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Tunisia and Italy

Politics and Religious Integration in the Mediterranean



Hafedh Chekir, MA
Hafedh is an international expert on youth demographics. A graduate of Tunis University and the Paris VI Institute of Political Studies, he was for many years the Arab World regional director in Jerusalem for the United Nations Population Fund. In this capacity, he acted as a consultant on population policies, demographic analyses and population projections, population surveys, and youth policies related to immigration.

Sleh Fredj, PhD
Sleh studied anthropology and sociology at universities in Tunis, Paris, and Michigan. He is a senior lecturer in the Department of Sociology at Tunis Faculty of Human and Social Sciences. His fields of study are youth demographics, youth culture, and youth immigration, both documented and undocumented.

Asma Nouira, PhD
Asma has a PhD in political science. She specialized in law and Islamic studies, with emphasis on the state and Islam. She is an assistant professor of law and political science at the Faculty of Law, Economics, and Management at Jendouba University. She is a member of Unité de Recherche “État, Société et Culture” and “Groupe de Recherche Islamo-Chrétien” and author of Le Mufti de la République, la fonction et l’institution (2000) and Responses to Wahhabism in the 19th Century (2008).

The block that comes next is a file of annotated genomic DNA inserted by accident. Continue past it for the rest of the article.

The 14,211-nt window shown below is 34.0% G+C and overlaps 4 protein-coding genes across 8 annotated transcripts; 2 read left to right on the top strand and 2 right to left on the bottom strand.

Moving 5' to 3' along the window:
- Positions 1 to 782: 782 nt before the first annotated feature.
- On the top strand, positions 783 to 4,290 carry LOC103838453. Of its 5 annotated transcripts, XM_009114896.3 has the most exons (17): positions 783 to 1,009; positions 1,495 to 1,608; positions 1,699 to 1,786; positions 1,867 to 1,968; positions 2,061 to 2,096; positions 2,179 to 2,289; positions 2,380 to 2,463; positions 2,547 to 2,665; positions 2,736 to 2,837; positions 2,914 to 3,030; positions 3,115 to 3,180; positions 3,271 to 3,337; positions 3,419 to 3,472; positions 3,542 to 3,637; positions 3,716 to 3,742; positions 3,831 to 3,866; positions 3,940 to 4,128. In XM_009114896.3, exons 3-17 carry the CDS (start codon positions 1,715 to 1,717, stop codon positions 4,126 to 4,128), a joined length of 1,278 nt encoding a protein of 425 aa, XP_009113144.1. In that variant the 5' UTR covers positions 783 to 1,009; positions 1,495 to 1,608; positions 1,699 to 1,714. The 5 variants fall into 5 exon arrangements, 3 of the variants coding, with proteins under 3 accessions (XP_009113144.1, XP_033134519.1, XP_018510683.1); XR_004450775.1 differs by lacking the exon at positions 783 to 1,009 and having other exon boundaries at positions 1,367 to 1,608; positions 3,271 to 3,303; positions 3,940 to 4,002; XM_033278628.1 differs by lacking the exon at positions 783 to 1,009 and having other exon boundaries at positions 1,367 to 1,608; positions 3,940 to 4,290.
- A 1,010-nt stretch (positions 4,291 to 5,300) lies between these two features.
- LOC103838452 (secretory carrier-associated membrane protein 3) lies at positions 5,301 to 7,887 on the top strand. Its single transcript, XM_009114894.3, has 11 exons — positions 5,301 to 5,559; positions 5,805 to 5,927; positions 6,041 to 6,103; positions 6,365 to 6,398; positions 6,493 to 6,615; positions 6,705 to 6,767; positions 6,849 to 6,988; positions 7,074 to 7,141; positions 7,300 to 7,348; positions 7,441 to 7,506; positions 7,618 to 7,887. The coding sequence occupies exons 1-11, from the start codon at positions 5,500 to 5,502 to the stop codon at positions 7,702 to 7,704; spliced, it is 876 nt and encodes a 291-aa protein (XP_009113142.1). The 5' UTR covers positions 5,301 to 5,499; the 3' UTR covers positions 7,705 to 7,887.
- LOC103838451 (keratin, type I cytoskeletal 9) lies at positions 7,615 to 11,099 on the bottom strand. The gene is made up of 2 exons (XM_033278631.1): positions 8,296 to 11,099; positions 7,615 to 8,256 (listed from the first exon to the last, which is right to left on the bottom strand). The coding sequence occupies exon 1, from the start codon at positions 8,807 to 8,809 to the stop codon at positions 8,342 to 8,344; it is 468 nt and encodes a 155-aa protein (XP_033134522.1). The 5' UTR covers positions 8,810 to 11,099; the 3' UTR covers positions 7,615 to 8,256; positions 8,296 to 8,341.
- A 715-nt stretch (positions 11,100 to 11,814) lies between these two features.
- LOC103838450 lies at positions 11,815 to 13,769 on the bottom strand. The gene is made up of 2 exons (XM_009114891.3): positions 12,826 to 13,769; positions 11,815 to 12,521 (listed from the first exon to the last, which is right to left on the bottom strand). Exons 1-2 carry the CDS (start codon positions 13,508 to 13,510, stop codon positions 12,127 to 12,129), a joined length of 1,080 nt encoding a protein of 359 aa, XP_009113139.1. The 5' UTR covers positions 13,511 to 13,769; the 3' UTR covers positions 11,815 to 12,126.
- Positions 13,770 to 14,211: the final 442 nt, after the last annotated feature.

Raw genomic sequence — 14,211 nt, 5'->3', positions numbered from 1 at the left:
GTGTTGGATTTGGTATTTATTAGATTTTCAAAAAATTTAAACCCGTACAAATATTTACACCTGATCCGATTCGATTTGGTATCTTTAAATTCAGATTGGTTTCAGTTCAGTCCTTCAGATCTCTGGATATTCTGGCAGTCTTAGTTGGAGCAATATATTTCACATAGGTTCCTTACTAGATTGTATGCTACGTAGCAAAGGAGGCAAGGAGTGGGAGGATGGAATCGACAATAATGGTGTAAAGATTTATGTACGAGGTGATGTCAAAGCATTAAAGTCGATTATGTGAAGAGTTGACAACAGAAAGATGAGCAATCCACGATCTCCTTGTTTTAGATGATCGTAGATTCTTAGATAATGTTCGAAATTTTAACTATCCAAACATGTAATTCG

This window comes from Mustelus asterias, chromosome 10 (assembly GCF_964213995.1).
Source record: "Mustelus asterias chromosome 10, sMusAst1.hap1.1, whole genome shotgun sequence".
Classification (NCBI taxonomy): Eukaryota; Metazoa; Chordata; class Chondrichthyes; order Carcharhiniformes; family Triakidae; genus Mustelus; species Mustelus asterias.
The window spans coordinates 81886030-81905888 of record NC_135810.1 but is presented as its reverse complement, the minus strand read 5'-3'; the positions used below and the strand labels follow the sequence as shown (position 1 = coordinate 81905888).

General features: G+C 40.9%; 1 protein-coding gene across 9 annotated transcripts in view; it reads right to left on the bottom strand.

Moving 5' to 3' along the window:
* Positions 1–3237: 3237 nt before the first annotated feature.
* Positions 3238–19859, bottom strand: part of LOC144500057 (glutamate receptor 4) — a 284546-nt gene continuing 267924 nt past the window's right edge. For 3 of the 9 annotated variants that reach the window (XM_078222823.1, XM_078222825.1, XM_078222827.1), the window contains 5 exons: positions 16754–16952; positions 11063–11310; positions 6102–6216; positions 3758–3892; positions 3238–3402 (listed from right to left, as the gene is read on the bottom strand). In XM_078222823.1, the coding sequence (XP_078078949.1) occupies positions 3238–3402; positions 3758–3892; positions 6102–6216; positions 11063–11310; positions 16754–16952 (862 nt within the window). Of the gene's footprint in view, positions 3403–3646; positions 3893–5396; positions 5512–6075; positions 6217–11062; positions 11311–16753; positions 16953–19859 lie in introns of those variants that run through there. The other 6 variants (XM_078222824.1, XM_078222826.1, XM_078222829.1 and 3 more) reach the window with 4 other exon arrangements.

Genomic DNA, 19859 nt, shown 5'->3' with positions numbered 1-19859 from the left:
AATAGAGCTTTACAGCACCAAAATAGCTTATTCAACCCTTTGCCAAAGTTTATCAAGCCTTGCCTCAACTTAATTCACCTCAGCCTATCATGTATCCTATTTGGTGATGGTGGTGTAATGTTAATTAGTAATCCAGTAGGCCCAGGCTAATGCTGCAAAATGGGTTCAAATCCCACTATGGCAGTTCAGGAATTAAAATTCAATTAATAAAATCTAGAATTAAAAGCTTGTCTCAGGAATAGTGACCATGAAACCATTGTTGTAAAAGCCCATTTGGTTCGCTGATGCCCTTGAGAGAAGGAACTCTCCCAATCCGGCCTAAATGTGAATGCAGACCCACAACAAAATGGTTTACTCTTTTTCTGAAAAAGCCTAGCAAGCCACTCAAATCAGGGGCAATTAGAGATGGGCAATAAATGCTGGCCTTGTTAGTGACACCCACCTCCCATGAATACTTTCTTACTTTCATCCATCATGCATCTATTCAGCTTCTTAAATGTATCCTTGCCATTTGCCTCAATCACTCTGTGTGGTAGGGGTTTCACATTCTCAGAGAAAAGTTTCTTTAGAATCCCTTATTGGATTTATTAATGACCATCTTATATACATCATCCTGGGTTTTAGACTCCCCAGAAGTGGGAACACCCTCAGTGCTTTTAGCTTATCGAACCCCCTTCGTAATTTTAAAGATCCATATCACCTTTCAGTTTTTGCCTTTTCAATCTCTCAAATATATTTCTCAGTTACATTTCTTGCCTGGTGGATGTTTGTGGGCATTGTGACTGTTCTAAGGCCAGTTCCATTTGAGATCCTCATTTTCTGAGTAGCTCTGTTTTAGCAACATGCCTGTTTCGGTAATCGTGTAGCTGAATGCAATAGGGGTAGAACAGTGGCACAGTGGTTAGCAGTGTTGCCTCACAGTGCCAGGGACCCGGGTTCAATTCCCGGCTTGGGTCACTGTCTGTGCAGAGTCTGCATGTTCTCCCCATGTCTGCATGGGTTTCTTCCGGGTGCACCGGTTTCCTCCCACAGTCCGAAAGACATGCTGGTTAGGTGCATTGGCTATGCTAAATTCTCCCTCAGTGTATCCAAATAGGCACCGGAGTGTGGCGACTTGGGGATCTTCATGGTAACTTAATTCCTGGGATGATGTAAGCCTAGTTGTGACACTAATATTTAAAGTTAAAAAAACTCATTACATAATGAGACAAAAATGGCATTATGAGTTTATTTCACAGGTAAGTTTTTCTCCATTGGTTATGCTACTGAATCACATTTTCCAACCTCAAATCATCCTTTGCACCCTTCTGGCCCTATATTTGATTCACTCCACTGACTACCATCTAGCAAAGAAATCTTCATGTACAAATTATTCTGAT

Hamadi Redissi
Hamadi Redissi is a professor of public law and political science at the University of Tunis. He was a visiting scholar at Yale University in 2008 and at Fordham University in 1999. He has been a Fulbright scholarship recipient and has lectured at American universities (Yale, Fordham University, Colorado College, Loyola University, and the American Academy of Arts and Science in Boston). He is the author of L’exception Islamique, 2004; Les Politiques en Islam: Le Prophète, le Roi et le Savant, 1998; and Religion and Politics: Islam and Muslim Civilization (with Jan-Erik Lane), 2004. He recently published a book on the history of Wahhabism and in 2008 co-edited a collection of manuscripts refuting Wahhabism in nineteenth-century Beirut.

Livia Tranchina, BA
Livia has a bachelor’s degree in Latin and Italian Literature from the University of Palermo and taught high school Italian and Latin. After she retired, she began working with the NGO Centro Astalli, where she has been coordinating and organizing volunteers since 2002. Livia is also an intercultural mediator who leads school project to promote intercultural and interreligious dialogue and refugees’ social inclusion.